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Smart Security Vehicles Leverage IoT to Capture and Share Data
With Internet of Things sensors and connectivity from MetTel, Brosnan Risk Consultants is monitoring the conditions in and around its security trucks, then sharing that data with customers to provide greater visibility into work being done by each of thousands of officers throughout the United States.
"Were able to connect into other sensors on the truck," Crandell says, "and pull that information back to their command center." That could include detecting sounds around that vehicle, or sudden impacts, as well as monitor conditions related to the truck's operation, such as its engine temperature. The sensor data can identify if a driver is accelerating or braking suddenly, or if it is driving at a high speed, as well as if the truck experiences an impact.
This data can not only be viewed in real time, but also be stored and managed for the purpose of historical analytics. For instance, the system can identify if a security officer is not following an expected route through his or her rounds for a customer. It can also detect if the pattern is becoming too predictable (which could offer an opportunity for bad actors to learn that pattern and thereby elude security officers when committing a crime).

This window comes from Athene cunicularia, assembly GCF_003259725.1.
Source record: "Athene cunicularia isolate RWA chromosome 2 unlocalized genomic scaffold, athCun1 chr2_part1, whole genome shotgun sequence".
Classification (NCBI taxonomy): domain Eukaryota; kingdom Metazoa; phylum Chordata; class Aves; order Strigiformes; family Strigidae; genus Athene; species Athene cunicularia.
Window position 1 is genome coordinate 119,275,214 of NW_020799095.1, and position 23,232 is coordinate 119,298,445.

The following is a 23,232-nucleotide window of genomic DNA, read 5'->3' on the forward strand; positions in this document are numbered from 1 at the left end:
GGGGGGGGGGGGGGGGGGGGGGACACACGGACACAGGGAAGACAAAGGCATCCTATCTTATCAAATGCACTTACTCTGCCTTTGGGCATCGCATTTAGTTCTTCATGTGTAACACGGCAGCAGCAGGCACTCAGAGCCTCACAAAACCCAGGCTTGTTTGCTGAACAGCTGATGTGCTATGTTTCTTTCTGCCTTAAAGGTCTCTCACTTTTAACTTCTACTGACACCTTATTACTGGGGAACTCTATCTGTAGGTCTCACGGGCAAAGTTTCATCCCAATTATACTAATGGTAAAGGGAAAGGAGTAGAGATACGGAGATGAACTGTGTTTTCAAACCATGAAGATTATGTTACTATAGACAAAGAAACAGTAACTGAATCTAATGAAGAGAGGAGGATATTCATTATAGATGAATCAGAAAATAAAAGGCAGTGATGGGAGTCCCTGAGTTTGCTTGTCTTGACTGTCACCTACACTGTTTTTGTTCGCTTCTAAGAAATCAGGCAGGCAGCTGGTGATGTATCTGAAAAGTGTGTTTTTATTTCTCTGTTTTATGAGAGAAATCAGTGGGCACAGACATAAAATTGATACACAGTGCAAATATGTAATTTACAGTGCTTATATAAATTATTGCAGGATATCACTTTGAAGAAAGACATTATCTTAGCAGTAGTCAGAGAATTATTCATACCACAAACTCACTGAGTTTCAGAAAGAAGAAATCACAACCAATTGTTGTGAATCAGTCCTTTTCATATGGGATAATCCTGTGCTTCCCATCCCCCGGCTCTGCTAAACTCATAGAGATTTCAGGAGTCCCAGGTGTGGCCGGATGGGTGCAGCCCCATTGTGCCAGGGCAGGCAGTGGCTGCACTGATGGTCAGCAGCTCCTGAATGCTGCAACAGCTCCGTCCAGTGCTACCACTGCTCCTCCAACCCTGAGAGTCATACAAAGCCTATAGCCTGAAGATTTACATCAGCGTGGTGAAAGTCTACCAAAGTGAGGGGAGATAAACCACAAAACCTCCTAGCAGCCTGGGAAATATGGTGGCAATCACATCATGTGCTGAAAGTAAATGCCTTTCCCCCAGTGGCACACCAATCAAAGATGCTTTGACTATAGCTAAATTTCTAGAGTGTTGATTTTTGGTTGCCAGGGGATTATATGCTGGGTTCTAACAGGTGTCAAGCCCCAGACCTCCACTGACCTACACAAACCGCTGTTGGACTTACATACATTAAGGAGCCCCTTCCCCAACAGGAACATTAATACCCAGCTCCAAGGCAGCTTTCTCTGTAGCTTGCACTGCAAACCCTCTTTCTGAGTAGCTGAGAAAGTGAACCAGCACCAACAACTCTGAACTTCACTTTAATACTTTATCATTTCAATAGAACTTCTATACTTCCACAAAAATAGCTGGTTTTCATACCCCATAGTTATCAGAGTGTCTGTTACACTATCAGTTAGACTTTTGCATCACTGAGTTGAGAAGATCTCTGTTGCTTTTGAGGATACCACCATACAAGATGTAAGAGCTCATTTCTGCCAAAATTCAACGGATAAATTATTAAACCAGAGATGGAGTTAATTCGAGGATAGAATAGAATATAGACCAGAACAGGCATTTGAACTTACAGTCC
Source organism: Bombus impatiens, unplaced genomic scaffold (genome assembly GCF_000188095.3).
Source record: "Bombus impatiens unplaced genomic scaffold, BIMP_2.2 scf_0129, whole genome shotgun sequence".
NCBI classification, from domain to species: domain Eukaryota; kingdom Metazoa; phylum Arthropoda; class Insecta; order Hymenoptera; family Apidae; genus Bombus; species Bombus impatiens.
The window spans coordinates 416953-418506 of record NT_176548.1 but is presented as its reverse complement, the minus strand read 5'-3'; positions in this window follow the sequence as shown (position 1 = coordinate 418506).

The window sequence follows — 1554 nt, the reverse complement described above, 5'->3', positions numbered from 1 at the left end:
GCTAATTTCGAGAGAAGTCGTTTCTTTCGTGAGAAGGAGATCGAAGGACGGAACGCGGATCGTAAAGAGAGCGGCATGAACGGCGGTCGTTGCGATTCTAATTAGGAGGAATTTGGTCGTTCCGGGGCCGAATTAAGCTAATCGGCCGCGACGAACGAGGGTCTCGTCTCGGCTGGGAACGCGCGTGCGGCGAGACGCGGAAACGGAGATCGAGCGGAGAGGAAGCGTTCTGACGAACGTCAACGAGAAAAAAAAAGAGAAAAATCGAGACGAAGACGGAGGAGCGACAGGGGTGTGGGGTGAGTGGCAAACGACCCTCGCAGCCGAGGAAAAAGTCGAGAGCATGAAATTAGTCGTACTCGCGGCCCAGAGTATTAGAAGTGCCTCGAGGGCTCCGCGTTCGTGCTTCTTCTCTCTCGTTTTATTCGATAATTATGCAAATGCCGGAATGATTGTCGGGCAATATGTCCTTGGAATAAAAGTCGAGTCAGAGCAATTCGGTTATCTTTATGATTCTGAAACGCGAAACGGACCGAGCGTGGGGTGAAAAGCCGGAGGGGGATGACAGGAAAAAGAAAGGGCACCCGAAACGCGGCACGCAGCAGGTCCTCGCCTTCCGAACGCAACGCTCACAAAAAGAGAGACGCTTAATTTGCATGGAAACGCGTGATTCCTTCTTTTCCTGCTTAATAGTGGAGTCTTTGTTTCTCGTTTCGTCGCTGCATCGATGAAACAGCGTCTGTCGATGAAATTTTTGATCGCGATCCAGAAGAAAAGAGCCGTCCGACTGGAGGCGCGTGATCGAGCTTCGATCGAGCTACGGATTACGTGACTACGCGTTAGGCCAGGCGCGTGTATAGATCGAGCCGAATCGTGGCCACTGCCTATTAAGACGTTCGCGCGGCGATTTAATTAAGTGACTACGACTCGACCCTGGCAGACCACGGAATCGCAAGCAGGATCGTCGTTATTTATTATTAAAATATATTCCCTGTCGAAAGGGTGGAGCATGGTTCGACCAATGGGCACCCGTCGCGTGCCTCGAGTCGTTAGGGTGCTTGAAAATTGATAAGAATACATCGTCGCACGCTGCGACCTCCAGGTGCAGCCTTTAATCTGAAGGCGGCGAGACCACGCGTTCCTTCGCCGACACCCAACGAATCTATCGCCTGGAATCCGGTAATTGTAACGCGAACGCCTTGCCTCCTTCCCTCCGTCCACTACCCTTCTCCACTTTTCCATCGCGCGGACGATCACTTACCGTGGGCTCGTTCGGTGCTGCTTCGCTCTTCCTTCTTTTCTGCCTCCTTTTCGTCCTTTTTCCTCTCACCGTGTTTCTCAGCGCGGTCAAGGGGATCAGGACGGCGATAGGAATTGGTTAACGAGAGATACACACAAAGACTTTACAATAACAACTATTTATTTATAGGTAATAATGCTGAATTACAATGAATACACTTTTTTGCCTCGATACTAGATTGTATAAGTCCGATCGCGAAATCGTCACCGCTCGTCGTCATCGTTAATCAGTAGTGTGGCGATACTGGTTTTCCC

Not only can Brosnan Risk Consultants use the collected data to improve its fleet oversight, but it can also share the information with its customers. "All of these data points are plugged into our internal and client-facing dashboards," Brosnan states, "to gain deeper insights into the duties our security officer is completing on shift and the overall security and safety of the client location."
Later this year, the MetTel solution will begin leveraging artificial intelligence (AI) technology to provide insight into what takes place in and around each vehicle, based on sensor data. For instance, the system could understand if a driver appeared to be falling asleep or was smoking a cigarette inside the vehicle—which is prohibited—based on camera data. The system could then trigger an alert to the driver via the app, as well as to management in the software or via text or e-mail, thereby correcting the behavior.
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